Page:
James, an aspiring bass player, began his music career in Winnipeg in 1975, joining forces with lead vocalist George Belanger, guitarist Glen Willows, keyboardist Gary Golden and drummer David Budzak to form Harlequin. Accidentally discovered by associates of ace producer Jack Douglas, who had originally gone to scout out Goddo playing at Toronto’s Gasworks nightclub, couldn’t gain admission to the packed venue, so went upstairs and stumbled on Harlequin, The Douglas connection helped the band sign to Columbia Records and they released four albums between 1980 and 1985 including a Gold-selling (50,000 units) `Love Crimes’ which featured the band’s two biggest hits; “Innocence” and “Thinking Of You”.
When the original lineup dissolved after their self-titled 1985 release, James “went to the other side” becoming a booking agency in 1987. When Warnock decided to expand his organization to Toronto in 1996, James and co-partner Jack Ross were up for the challenge and have since developed the Toronto office as a key component of Warnock’s global operation. James has been personally feted with a Hall Of Fame achievement award by the Canadian Music Industry which has also bestowed 15 agency-of-the-year awards on his company along with The Agency receiving several Canadian Country Music Association citations.
So what is the magic formula for an aspiring band to attract the attention of James and his Agency cohorts (or TAG as they are known in the industry). “I need to see that they are far enough along, they have to be better than average,” observed James. “I signed a band at Canadian Music Week called Palaye Royale, a phenomenal young band, great songs and great performers already. Same when we signed The Glorious Sons, Gloryhound and One Bad Son, they were already taking shape, they just needed more experience.”
“To crack our lineup, bands need to have all the components,” continued James. “They need to have their material, they need to have their show developed and having some kind of following is great, but we can help with that. But having their heads screwed on right is the final component because we just don’t have time to babysit them.”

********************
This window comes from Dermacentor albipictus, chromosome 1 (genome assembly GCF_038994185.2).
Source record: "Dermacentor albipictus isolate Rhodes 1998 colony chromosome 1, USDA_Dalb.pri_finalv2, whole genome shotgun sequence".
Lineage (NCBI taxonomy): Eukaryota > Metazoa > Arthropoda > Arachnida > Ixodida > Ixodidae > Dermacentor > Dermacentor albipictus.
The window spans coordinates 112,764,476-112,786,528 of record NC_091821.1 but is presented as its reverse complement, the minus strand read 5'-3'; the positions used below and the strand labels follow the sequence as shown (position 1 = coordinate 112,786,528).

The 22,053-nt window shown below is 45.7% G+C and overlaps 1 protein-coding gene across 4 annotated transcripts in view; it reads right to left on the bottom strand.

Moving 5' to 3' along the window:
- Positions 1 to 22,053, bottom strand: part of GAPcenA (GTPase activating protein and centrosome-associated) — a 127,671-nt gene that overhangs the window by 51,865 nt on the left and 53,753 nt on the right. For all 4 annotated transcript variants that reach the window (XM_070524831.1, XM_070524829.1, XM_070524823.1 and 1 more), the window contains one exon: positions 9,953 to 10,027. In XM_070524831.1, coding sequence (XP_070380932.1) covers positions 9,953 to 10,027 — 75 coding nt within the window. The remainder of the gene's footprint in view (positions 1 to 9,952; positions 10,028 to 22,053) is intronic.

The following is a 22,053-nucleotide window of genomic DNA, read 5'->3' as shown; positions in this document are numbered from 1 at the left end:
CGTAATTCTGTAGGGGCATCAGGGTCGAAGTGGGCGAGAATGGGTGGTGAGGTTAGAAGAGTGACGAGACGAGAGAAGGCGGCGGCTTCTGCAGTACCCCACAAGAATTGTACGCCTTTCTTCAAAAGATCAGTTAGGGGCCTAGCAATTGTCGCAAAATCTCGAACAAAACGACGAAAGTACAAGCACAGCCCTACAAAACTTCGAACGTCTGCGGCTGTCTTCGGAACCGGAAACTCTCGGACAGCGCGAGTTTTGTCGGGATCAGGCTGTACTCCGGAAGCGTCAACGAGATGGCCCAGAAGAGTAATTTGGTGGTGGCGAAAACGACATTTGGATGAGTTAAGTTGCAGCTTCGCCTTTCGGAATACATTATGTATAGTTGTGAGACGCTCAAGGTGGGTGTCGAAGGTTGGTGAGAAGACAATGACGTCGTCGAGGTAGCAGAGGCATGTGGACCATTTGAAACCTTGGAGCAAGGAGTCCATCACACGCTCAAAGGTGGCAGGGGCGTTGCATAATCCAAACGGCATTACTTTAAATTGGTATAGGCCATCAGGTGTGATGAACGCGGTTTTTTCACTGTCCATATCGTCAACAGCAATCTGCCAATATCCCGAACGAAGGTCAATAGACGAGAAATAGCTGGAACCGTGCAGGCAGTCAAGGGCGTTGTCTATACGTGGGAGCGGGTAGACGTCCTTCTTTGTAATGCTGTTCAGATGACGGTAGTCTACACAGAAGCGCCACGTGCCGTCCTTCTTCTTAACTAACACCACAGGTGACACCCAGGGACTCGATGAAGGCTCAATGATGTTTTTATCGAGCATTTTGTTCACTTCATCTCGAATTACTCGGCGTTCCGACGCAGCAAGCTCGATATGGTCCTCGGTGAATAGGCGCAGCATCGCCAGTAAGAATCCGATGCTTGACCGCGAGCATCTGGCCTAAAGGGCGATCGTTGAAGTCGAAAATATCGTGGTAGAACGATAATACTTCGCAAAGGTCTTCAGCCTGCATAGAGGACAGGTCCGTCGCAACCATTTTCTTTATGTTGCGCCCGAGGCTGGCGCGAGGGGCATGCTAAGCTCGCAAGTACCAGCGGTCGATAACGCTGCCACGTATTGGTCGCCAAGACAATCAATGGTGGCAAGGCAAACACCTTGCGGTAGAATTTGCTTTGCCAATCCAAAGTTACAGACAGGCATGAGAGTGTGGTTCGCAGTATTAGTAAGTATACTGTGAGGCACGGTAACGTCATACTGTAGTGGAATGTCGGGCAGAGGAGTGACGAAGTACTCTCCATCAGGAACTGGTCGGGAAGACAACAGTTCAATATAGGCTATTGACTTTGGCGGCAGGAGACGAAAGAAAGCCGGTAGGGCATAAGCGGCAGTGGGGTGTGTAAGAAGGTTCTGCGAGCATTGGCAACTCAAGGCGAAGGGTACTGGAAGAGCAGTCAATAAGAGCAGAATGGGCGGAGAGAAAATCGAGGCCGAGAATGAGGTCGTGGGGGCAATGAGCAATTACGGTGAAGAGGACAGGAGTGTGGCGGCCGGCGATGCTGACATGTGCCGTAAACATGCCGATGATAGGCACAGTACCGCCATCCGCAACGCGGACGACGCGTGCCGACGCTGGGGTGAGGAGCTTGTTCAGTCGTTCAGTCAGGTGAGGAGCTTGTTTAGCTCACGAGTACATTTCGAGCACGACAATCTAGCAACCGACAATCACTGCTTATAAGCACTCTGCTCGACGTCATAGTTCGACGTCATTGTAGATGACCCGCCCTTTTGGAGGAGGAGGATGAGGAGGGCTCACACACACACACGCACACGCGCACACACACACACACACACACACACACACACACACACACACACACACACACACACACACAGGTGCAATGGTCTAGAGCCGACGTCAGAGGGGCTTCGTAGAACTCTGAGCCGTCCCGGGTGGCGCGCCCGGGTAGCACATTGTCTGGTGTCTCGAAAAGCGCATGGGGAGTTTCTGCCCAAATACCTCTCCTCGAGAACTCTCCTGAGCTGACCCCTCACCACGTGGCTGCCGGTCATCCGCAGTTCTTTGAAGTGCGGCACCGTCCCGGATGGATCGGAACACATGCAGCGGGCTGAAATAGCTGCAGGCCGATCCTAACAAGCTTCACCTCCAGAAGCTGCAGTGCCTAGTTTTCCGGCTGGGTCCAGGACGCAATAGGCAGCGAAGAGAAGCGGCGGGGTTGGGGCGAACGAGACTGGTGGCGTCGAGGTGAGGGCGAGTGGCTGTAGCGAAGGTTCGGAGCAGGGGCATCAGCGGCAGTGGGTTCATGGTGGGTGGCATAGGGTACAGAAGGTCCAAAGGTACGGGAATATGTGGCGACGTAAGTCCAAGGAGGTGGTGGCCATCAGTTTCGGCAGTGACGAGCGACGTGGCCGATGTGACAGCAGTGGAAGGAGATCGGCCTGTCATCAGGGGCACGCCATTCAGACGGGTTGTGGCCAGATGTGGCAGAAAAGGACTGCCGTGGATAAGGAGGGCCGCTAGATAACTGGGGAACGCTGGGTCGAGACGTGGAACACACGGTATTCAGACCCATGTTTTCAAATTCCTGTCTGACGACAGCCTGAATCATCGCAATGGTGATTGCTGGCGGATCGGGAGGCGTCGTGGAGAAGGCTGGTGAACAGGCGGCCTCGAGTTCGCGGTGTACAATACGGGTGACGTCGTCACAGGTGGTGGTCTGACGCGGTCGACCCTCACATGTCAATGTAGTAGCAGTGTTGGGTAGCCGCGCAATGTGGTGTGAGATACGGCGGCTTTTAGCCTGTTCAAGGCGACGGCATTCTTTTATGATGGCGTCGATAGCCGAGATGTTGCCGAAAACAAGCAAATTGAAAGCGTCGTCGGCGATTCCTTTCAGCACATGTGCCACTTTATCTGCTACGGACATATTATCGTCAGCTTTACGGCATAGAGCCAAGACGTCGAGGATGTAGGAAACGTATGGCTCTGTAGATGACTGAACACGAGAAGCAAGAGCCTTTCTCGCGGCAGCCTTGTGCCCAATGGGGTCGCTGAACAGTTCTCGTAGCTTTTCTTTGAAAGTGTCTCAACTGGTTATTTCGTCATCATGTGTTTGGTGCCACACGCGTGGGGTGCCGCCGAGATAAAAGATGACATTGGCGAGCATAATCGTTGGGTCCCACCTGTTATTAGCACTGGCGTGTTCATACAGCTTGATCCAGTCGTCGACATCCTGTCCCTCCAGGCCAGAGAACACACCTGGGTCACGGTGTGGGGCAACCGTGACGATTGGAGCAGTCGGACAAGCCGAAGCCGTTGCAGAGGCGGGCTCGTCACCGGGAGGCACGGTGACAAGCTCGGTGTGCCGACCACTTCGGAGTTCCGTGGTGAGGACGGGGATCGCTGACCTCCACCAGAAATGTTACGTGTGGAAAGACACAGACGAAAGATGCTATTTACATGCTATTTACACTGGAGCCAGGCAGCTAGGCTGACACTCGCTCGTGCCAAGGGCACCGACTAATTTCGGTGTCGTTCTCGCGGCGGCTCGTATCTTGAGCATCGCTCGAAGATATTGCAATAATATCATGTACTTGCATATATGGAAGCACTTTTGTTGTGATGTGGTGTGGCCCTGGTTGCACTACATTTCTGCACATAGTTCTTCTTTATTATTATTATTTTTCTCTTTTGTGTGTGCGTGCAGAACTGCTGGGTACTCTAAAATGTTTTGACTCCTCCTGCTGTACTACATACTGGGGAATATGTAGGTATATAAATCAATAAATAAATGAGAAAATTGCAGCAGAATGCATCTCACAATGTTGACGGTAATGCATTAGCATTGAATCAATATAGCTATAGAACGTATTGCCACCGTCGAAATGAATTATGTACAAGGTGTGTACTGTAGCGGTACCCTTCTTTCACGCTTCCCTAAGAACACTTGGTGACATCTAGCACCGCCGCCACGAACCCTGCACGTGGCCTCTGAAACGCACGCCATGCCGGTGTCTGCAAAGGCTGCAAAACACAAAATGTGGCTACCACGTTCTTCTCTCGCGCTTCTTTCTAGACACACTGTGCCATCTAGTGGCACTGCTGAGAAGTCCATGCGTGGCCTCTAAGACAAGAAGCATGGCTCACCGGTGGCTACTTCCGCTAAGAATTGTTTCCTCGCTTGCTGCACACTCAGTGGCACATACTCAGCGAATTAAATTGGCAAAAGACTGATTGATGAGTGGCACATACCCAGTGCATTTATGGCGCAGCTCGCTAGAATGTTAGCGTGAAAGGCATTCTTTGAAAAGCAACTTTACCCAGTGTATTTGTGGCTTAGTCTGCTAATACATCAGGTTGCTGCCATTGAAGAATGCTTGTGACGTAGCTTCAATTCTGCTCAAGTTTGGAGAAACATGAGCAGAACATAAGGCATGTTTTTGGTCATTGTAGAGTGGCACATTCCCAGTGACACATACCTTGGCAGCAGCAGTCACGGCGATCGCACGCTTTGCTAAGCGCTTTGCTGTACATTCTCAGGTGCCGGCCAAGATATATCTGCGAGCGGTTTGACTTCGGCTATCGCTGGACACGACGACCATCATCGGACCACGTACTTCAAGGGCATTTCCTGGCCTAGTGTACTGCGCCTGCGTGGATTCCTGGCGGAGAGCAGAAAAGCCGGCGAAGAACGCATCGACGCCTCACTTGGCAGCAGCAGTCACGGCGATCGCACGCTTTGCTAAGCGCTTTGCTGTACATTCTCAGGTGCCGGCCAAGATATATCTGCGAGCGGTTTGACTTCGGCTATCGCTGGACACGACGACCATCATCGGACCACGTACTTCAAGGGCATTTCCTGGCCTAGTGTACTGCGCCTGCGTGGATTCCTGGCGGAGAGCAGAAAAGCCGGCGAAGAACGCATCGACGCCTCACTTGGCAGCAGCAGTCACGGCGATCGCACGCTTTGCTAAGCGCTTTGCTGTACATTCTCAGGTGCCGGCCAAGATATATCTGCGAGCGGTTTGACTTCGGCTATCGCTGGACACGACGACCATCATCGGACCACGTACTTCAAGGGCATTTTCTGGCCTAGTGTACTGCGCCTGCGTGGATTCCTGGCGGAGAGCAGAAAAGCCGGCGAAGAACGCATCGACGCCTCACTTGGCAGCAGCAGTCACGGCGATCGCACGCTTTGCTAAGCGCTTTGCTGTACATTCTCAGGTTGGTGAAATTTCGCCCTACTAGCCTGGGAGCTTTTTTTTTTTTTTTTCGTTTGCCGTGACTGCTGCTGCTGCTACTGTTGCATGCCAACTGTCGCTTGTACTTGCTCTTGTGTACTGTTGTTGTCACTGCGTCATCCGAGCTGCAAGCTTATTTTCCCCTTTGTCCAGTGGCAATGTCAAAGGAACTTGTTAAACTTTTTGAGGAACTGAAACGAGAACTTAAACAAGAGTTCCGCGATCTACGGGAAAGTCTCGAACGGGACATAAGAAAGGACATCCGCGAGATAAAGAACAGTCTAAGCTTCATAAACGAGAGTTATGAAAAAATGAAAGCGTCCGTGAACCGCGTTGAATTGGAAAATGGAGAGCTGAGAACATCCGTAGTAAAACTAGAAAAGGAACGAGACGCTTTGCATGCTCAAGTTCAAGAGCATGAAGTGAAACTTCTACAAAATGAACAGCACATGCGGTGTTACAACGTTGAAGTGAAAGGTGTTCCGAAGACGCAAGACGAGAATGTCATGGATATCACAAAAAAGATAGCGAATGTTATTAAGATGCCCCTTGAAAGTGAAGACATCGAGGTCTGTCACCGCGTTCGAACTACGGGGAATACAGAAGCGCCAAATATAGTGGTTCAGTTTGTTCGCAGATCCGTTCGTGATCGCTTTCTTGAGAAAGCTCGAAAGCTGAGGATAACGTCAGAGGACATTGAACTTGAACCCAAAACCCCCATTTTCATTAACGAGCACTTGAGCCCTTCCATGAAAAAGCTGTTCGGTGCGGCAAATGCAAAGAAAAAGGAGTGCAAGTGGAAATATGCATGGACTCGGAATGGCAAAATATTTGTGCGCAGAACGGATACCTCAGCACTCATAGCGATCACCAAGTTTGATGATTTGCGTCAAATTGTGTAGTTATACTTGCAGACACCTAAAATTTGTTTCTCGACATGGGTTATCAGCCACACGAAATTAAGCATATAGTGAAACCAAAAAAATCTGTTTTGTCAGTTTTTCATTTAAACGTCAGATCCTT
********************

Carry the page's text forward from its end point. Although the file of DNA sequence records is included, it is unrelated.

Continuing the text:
Away from the summer festival season, James admits it is tough to grind out a living on the club circuit, especially with an absence of successful rock clubs. Yet the onus is on the band’s themselves to develop to the point where they can sell a hard ticket.
“Rock exclusive clubs are few and far between but there are venues in Toronto like The Hideout, Lee’s Palace, The Bovine Club and the Horseshoe that will book rock bands,” James noted. “These clubs don’t pay anything but their formula is ticket price x capacity x attendance, break out the expenses and that’s what’s left – which isn’t much! Unless you are in the inheritance business, you will need a second income to survive. It’s not anyone’s responsibility to pay for your living while you hone your craft. It’s up to you to develop a product to the point that people will pay to see you perform and you can start earning a living.”
So as a former top-selling musician who became an established booking agent, what advice can he pass along to budding musicians who are chasing that dream in the spotlight?
“I don’t forget what it was like to be an artist. Remembering the trials and tribulations, the thrill of victory and the agony of defeat to use a sports cliche,” James concluded. “Not forgetting what it was like to be in that van travelling across Canada and being broke all the time. That was plenty of incentive for me.”